• FOR MARKETING AND COMMUNICATIONS OFFICERS: Have you checked your materials and language to ensure it is inclusive? How can your campaigns avoid reinforcing racial stereotypes?


If we do not act now, the current outbreak of Covid-19 will lead to devastating consequences for BAME communities in the UK and will further entrench racial inequalities in our society. We have already expressed our concerns about how our response to the crisis may further deepen these inequalities. Below we have outlined five areas that need direct, immediate attention. In outlining these areas we have begun to summarise a wide range of resources including research papers, industry surveys and anecdotal reports through our own channels. We recognise that much of this information will be incomplete and we welcome further input to continue to develop these sections. It is important for us to note that much of the evidence we are drawing from comes through structurally violent or procedurally unjust methods. Where possible, we have tried to parse through this but we recognise that there will be limitations, including breaking down ‘BAME’ and understanding impacts on specific ethnic groups. We welcome any input to develop our understanding further. AREA 1: HEALTH INEQUALITIES

Racial bias exists within a number of public institutions in the UK and the health service is no exception. In our battle against Coronavirus, we must ensure we don’t overlook the impact this can have in our response. BAME GROUPS ARE OVER-REPRESENTED IN “AT RISK” COVID-19 GROUPS

Racial inequalities within our healthcare system are well documented. BAME communities are facing barriers to health care access and are at greater risk of developing serious and long-term health conditions. BAME groups are, as a result, overrepresented across many of those identified as ‘vulnerable’ to COVID-19 by the Government. For example, South Asians have a higher prevalence of diabetes and Black Africans are disproportionately affected by HIV. It is important to note those with disabilities are likely to fare worse outcomes. There are real concerns at the moment around people with disabilities not getting the treatment they need for Covid-19 due discrimination in the health system. We must ensure we uphold disabled BAME people’s rights and entitlements during our response. #CharitySoWhite has lifted the lid on the level of structural racism still in the charity sector - healthcare charities are no exception. As provisions become increasingly stretched, the importance of an approach rooted in lived experience and an intersectional understanding of needs is critical. BAME GROUPS ARE AT HIGHER RISK OF DEVELOPING MENTAL ILL HEALTH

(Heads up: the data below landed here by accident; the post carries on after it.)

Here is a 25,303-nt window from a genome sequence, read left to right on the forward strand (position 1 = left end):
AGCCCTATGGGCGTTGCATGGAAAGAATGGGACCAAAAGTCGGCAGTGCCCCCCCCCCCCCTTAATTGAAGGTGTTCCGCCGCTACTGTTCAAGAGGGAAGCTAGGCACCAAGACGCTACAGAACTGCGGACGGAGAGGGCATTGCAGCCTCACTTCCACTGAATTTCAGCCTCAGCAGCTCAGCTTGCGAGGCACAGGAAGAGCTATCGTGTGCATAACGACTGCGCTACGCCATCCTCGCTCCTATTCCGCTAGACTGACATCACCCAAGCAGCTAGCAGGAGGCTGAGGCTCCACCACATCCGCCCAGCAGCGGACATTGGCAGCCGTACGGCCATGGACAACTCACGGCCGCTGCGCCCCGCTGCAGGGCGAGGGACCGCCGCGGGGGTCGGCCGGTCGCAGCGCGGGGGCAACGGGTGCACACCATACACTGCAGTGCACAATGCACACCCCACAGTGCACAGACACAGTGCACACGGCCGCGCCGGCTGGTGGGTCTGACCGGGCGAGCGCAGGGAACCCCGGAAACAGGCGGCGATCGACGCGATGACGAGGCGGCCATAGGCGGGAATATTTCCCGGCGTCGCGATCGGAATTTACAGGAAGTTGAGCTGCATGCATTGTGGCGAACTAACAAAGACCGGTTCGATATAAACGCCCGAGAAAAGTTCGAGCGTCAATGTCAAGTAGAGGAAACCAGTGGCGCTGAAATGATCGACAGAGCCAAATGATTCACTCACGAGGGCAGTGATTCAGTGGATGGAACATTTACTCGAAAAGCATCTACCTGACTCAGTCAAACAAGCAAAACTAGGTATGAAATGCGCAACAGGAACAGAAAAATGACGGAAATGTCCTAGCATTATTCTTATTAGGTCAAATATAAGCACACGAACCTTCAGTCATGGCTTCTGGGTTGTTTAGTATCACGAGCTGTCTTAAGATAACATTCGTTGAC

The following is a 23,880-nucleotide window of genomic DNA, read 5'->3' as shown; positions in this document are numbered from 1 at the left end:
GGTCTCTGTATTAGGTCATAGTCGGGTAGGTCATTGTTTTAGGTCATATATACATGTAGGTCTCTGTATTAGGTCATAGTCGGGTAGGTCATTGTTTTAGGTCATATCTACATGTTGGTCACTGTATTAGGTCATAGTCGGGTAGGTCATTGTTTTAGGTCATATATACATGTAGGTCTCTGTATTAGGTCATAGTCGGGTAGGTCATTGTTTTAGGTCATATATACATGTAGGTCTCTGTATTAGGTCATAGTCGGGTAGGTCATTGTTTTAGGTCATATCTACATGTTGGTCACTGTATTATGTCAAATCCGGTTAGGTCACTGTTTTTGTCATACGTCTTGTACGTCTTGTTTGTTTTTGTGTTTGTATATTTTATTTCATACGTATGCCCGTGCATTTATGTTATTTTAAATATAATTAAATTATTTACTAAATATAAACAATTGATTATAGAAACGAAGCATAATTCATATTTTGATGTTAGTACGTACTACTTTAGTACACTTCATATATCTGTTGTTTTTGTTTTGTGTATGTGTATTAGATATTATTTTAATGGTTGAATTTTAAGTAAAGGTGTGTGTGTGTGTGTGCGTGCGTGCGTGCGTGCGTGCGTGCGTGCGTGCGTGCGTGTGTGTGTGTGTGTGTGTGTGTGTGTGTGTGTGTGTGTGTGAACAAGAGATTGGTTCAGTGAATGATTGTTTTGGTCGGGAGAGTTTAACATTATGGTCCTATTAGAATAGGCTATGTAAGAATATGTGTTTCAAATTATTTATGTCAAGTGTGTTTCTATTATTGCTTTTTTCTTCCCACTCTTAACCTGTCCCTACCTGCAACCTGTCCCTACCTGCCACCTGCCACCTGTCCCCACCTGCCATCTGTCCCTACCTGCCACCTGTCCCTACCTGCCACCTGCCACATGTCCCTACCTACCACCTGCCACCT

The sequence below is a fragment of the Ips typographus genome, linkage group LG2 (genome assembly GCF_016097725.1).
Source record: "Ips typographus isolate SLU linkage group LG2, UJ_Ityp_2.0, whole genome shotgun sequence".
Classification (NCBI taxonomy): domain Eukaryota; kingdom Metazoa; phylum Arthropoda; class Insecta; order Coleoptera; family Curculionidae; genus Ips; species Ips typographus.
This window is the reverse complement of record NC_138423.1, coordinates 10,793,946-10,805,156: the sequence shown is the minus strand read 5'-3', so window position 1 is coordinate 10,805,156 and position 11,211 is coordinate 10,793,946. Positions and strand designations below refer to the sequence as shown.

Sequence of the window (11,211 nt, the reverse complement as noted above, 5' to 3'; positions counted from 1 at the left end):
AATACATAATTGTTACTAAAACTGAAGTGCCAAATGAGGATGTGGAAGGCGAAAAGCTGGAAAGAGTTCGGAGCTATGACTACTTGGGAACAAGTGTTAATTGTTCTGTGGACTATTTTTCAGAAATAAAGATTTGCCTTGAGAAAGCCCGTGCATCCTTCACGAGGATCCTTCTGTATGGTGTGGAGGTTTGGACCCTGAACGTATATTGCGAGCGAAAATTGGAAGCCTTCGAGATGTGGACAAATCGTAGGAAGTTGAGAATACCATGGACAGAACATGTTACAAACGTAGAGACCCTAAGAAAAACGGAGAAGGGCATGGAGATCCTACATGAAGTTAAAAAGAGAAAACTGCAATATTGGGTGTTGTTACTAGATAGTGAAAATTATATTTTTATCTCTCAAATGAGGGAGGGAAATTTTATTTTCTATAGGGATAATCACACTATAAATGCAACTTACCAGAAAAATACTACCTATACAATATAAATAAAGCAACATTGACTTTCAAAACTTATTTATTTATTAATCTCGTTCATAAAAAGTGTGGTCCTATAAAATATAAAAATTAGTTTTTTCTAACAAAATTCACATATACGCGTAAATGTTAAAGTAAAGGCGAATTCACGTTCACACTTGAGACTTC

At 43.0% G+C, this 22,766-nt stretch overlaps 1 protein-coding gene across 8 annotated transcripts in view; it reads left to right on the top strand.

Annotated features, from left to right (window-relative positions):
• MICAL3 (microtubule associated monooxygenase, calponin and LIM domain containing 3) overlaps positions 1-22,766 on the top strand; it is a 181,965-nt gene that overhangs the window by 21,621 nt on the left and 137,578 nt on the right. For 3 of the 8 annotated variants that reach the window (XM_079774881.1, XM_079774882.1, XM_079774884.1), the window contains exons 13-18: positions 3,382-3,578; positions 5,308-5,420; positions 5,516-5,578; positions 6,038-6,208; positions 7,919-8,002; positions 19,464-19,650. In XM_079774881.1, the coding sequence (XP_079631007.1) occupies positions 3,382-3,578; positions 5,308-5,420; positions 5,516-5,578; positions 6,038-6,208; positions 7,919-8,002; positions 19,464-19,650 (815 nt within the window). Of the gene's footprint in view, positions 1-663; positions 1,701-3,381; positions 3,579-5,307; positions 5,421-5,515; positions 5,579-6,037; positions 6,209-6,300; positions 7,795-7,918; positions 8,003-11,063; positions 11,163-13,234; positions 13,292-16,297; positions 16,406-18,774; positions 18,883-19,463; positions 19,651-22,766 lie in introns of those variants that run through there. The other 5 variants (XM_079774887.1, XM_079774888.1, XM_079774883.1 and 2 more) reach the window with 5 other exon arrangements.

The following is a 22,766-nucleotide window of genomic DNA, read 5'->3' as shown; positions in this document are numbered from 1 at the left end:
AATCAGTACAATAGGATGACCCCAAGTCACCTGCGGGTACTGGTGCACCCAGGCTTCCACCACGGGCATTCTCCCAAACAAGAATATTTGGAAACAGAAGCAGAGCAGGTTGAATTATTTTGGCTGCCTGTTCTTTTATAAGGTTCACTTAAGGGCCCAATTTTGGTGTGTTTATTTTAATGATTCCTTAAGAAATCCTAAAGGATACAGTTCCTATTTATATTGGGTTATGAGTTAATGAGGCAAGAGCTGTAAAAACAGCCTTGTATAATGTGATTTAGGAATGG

BAME communities are at higher risk of developing serious mental ill health as they are disproportionately impacted by the social determinants associated with mental illness, such as poverty according to analysis by the Racial Equality Foundation. Findings from their research also shows that BAME individuals are 40% more likely to access mental health support via a criminal justice route rather than voluntarily seeking and accessing support. This can lead to their rights, liberties and autonomy being temporarily limited. We are concerned that the new measures introduced to loosen the safeguards around the use of the Mental Health Act may lead to an increase in this trend during the crisis. Loneliness and social isolation

A recent Survey of Londoners showed that loneliness and social isolation is more common amongst those facing wider disadvantage, with Black Londoners indicating particularly high rates of social isolation. With closure of cultural spaces and places of worship, particularly as important religious festivals like Ramadan, Passover, Vaisakhi and Easter approach - we expect risk of isolation and loneliness to be further compounded. We have already heard of numerous anecdotal examples of elderly and disabled BAME people who live alone struggling to access support and basic amenities.